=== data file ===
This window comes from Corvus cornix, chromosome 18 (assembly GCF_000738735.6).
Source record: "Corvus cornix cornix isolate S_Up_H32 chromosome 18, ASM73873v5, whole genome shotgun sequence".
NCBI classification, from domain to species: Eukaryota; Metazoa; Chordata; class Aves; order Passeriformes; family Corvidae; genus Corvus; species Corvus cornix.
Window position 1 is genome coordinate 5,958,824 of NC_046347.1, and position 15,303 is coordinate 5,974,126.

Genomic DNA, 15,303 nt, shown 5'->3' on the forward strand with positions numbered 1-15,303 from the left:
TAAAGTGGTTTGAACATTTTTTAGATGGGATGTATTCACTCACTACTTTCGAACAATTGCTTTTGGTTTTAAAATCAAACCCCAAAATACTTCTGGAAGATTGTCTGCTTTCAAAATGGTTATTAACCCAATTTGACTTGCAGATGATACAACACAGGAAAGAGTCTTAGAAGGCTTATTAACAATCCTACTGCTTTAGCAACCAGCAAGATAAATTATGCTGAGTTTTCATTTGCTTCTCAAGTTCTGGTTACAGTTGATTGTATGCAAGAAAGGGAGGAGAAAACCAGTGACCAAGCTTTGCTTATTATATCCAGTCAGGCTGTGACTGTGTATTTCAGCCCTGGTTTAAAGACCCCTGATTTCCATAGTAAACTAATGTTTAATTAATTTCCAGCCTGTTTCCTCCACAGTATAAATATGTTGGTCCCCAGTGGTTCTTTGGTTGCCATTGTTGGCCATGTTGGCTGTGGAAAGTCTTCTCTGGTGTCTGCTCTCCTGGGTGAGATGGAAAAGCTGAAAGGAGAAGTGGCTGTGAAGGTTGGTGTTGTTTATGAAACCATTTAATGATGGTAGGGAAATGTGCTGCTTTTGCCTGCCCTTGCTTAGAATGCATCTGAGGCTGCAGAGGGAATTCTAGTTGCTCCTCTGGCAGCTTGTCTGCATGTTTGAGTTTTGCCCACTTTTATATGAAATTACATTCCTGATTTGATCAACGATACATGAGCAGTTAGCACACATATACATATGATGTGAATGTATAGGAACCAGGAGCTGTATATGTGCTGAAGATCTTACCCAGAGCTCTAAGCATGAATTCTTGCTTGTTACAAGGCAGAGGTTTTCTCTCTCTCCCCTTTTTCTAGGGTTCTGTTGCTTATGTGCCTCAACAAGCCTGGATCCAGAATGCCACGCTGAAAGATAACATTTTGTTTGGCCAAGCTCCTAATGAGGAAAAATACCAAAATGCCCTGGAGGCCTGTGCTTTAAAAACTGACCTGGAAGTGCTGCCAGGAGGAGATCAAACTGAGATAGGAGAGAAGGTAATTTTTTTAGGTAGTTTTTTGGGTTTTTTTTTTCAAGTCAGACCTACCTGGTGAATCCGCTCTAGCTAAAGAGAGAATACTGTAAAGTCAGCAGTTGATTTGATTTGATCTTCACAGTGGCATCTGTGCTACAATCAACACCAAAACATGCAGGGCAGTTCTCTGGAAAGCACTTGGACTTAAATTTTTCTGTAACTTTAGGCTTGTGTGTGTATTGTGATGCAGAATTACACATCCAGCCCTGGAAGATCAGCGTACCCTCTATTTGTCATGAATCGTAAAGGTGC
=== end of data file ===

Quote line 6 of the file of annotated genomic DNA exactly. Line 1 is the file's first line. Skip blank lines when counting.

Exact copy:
TAAAGTGGTTTGAACATTTTTTAGATGGGATGTATTCACTCACTACTTTCGAACAATTGCTTTTGGTTTTAAAATCAAACCCCAAAATACTTCTGGAAGATTGTCTGCTTTCAAAATGGTTATTAACCCAATTTGACTTGCAGATGATACAACACAGGAAAGAGTCTTAGAAGGCTTATTAACAATCCTACTGCTTTAGCAACCAGCAAGATAAATTATGCTGAGTTTTCATTTGCTTCTCAAGTTCTGGTTACAGTTGATTGTATGCAAGAAAGGGAGGAGAAAACCAGTGACCAAGCTTTGCTTATTATATCCAGTCAGGCTGTGACTGTGTATTTCAGCCCTGGTTTAAAGACCCCTGATTTCCATAGTAAACTAATGTTTAATTAATTTCCAGCCTGTTTCCTCCACAGTATAAATATGTTGGTCCCCAGTGGTTCTTTGGTTGCCATTGTTGGCCATGTTGGCTGTGGAAAGTCTTCTCTGGTGTCTGCTCTCCTGGGTGAGATGGAAAAGCTGAAAGGAGAAGTGGCTGTGAAGGTTGGTGTTGTTTATGAAACCATTTAATGATGGTAGGGAAATGTGCTGCTTTTGCCTGCCCTTGCTTAGAATGCATCTGAGGCTGCAGAGGGAATTCTAGTTGCTCCTCTGGCAGCTTGTCTGCATGTTTGAGTTTTGCCCACTTTTATATGAAATTACATTCCTGATTTGATCAACGATACATGAGCAGTTAGCACACATATACATATGATGTGAATGTATAGGAACCAGGAGCTGTATATGTGCTGAAGATCTTACCCAGAGCTCTAAGCATGAATTCTTGCTTGTTACAAGGCAGAGGTTTTCTCTCTCTCCCCTTTTTCTAGGGTTCTGTTGCTTATGTGCCTCAACAAGCCTGGATCCAGAATGCCACGCTGAAAGATAACATTTTGTTTGGCCAAGCTCCTAATGAGGAAAAATACCAAAATGCCCTGGAGGCCTGTGCTTTAAAAACTGACCTGGAAGTGCTGCCAGGAGGAGATCAAACTGAGATAGGAGAGAAGGTAATTTTTTTAGGTAGTTTTTTGGGTTTTTTTTTTCAAGTCAGACCTACCTGGTGAATCCGCTCTAGCTAAAGAGAGAATACTGTAAAGTCAGCAGTTGATTTGATTTGATCTTCACAGTGGCATCTGTGCTACAATCAACACCAAAACATGCAGGGCAGTTCTCTGGAAAGCACTTGGACTTAAATTTTTCTGTAACTTTAGGCTTGTGTGTGTATTGTGATGCAGAATTACACATCCAGCCCTGGAAGATCAGCGTACCCTCTATTTGTCATGAATCGTAAAGGTGC